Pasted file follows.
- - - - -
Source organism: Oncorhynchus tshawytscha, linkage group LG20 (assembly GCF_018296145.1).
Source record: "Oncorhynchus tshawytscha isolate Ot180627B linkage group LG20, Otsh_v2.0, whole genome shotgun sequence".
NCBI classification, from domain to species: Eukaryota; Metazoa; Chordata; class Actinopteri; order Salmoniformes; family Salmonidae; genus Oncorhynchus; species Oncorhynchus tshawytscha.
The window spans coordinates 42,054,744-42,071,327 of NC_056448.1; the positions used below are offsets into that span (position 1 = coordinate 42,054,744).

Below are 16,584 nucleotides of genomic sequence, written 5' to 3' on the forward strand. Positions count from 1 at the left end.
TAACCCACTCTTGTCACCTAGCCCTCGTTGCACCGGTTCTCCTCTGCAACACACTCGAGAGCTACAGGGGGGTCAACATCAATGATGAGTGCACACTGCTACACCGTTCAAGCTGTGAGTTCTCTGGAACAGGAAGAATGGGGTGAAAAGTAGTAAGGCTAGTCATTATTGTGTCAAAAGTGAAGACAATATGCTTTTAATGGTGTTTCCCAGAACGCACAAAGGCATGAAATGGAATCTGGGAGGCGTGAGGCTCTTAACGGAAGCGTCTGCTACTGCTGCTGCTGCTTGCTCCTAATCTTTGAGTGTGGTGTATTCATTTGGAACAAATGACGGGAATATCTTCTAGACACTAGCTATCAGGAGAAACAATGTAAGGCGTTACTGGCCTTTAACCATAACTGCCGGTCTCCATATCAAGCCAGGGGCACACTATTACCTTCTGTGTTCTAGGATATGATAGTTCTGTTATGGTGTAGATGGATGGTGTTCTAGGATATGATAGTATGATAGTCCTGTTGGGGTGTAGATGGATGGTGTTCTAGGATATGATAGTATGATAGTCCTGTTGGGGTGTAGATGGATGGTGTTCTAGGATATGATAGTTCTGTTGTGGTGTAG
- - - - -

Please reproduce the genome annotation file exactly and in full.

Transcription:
Source organism: Oncorhynchus tshawytscha, linkage group LG20 (assembly GCF_018296145.1).
Source record: "Oncorhynchus tshawytscha isolate Ot180627B linkage group LG20, Otsh_v2.0, whole genome shotgun sequence".
NCBI classification, from domain to species: Eukaryota; Metazoa; Chordata; class Actinopteri; order Salmoniformes; family Salmonidae; genus Oncorhynchus; species Oncorhynchus tshawytscha.
The window spans coordinates 42,054,744-42,071,327 of NC_056448.1; the positions used below are offsets into that span (position 1 = coordinate 42,054,744).

Below are 16,584 nucleotides of genomic sequence, written 5' to 3' on the forward strand. Positions count from 1 at the left end.
TAACCCACTCTTGTCACCTAGCCCTCGTTGCACCGGTTCTCCTCTGCAACACACTCGAGAGCTACAGGGGGGTCAACATCAATGATGAGTGCACACTGCTACACCGTTCAAGCTGTGAGTTCTCTGGAACAGGAAGAATGGGGTGAAAAGTAGTAAGGCTAGTCATTATTGTGTCAAAAGTGAAGACAATATGCTTTTAATGGTGTTTCCCAGAACGCACAAAGGCATGAAATGGAATCTGGGAGGCGTGAGGCTCTTAACGGAAGCGTCTGCTACTGCTGCTGCTGCTTGCTCCTAATCTTTGAGTGTGGTGTATTCATTTGGAACAAATGACGGGAATATCTTCTAGACACTAGCTATCAGGAGAAACAATGTAAGGCGTTACTGGCCTTTAACCATAACTGCCGGTCTCCATATCAAGCCAGGGGCACACTATTACCTTCTGTGTTCTAGGATATGATAGTTCTGTTATGGTGTAGATGGATGGTGTTCTAGGATATGATAGTATGATAGTCCTGTTGGGGTGTAGATGGATGGTGTTCTAGGATATGATAGTATGATAGTCCTGTTGGGGTGTAGATGGATGGTGTTCTAGGATATGATAGTTCTGTTGTGGTGTAG